A Timeless Practice: Smoking Fish

The practice of smoking fish dates back thousands of years. In ancient times, our ancestors used this method as a mean to cure and preserve food, preventing it from spoiling. These days, however, modern technology has afforded us more effective ways in preserving our food. This ancient yet effective method though, has never lost its charm. We may no longer need it for preserving food, but, we still use it to give our fish that unique, flavorful, smoky taste that we just can’t get enough of.

Hot or Cold?

It may come to a surprise to you, but the smoked fish you might be enjoying right now may have been processed in two different ways: either hot or cold.

Hot smoking exposes fish to heat and smoke. It involves putting fish in a kiln along with burning wood chips, in a temperature ranging from 52 to 80 °C (126 to 176 °F). The temperature is usually increased toward the end of the smoking, which cooks the fish. The process of hot smoking typically lasts around 40 minutes to 2 hours. The high temperature eliminates bacteria and other pathogens, making it safer to eat.

Some people prefer to reheat their hot-smoked fish before serving, but they can be served straight away, since the fish is already cooked.

Cold smoking on the other hand, requires a bit more patience. Cold smoking only uses the smoke itself, which is usually directed to an unheated smokehouse or chamber. it is important to keep the smokehouse temperature around 20 to 30 °C (68 to 86 °F). Unlike hot smoking, cold smoking does not actually cook the fish, rather, the process simply flavors the fish by curing it with smoke. It usually needs 12-48 hours to complete. Under this process, the smoky flavor the fish gives off becomes more distinct the longer you smoke it.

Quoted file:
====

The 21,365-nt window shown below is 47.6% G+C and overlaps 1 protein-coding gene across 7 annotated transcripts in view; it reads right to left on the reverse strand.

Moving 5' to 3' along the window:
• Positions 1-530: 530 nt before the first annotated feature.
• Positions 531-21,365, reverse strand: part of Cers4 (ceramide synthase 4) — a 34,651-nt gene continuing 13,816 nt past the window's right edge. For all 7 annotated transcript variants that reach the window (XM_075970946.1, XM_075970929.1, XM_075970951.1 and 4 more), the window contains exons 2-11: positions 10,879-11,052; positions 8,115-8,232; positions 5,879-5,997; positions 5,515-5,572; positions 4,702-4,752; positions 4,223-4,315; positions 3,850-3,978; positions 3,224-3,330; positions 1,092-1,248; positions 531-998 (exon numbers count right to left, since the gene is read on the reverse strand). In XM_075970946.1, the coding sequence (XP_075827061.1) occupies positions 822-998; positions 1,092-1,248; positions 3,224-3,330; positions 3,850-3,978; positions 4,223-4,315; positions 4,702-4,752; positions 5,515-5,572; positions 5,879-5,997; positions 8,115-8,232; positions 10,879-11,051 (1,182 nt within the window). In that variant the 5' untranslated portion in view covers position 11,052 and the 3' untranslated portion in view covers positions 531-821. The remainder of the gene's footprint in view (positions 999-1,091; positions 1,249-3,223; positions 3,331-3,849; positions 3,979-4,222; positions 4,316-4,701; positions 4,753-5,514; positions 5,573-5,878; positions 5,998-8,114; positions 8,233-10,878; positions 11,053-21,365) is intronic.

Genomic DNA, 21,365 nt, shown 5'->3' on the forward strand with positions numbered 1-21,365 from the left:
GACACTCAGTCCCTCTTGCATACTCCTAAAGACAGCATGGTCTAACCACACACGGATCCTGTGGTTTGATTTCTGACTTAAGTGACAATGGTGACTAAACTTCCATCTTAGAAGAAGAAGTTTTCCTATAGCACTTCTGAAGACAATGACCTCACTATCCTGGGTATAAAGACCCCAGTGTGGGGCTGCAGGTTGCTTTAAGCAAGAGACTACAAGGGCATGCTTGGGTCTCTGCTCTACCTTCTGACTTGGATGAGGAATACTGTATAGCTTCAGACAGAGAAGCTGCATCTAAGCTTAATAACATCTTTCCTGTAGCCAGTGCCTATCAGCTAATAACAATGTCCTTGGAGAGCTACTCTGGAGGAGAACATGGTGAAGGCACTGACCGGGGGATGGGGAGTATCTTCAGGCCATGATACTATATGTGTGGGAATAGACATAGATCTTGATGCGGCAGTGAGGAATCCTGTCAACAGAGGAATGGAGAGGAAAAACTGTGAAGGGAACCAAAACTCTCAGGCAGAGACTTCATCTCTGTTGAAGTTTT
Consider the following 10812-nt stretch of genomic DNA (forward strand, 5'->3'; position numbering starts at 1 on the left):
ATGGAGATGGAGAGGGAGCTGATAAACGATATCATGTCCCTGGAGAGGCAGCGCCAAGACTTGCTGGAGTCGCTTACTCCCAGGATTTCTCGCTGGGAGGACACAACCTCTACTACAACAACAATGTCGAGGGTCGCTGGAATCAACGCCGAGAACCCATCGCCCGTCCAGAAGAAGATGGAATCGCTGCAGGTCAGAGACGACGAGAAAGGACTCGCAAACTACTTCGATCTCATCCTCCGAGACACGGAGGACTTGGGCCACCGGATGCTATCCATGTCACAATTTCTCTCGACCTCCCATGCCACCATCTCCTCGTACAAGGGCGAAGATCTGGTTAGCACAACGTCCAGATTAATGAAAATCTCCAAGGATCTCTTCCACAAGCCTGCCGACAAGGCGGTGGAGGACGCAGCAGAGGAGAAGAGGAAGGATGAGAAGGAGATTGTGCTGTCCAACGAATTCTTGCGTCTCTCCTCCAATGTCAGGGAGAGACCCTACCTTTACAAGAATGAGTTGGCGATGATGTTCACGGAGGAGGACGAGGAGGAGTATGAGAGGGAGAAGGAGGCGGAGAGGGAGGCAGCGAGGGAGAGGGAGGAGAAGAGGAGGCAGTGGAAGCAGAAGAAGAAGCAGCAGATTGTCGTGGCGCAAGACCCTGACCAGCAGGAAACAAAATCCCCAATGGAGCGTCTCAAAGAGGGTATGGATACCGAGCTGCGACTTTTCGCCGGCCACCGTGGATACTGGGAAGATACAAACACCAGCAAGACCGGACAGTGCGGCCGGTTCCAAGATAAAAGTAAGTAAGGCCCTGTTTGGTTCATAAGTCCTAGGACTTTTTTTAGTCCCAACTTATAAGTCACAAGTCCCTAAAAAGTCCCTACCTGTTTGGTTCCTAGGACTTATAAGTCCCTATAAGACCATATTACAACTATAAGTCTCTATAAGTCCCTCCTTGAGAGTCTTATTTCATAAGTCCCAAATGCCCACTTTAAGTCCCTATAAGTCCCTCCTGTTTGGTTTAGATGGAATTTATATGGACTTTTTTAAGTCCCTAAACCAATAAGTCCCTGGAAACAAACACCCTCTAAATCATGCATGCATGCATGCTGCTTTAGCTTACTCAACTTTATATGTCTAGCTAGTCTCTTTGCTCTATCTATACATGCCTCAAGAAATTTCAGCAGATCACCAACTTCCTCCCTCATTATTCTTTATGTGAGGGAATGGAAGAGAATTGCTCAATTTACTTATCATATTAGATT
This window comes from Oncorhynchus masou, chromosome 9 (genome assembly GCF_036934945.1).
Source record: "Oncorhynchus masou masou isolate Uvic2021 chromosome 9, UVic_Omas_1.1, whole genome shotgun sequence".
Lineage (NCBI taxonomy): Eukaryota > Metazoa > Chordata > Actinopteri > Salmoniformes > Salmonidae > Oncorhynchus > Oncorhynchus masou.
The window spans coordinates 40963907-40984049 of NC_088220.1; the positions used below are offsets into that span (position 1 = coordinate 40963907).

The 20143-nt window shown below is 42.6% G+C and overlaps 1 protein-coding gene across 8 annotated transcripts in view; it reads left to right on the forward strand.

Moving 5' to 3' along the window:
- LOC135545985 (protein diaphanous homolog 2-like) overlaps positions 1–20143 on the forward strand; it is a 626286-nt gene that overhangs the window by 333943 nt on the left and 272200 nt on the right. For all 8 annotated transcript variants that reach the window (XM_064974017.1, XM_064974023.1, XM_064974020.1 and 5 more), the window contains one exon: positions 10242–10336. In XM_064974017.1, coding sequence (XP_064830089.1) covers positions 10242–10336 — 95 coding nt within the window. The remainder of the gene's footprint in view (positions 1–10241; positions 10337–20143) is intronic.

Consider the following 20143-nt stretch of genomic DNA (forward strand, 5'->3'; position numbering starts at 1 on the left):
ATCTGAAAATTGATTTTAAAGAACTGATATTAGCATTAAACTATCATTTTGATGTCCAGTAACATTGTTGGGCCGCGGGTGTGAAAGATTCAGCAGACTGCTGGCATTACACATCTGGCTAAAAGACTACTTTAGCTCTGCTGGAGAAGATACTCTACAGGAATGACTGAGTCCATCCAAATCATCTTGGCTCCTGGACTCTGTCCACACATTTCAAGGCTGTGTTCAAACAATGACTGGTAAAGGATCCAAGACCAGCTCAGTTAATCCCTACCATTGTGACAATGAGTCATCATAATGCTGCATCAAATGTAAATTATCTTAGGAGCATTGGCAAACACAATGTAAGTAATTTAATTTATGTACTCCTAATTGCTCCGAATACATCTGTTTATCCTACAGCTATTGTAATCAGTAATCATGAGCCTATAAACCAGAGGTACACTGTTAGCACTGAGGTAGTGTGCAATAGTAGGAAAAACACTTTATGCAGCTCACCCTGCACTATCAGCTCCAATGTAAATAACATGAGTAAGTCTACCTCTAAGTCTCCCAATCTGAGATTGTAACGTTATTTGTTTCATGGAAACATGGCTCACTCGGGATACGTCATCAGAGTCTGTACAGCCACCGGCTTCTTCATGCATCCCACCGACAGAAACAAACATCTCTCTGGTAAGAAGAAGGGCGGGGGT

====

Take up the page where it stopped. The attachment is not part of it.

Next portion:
Again, make sure to cook your cold-smoked fish before serving it. It is best served grilled or poached. However, cold-smoked salmon is just fine eaten raw.

Whether hot or cold, to prepare a fish for smoking, it is necessary to cure it first. This can be done by either dry salting or soaking it in a brine solution. Salt curing draws out excess water from the fish. It prevents microorganism from spreading onto the fish. After that, it is naturally air dried to let the fish develop pellicles on its surface, which helps it absorb that savory smoky flavor.

Smoked Fish: The Tasty Treat

Smoking was originally used for food preservation, thus, smoked fish has a longer shelf life compared to fresh. When smoked properly, a well smoked-fish can last from around 10 to 20 days.

Any fish can be used for smoking, but trout, salmon, mackerel and herring are most common due to their fatty meat, which does a good job in absorbing that smoky flavor.

One thing’s for sure though, whether cold or hot, smoked fish is certainly a welcome treat for your taste buds to enjoy.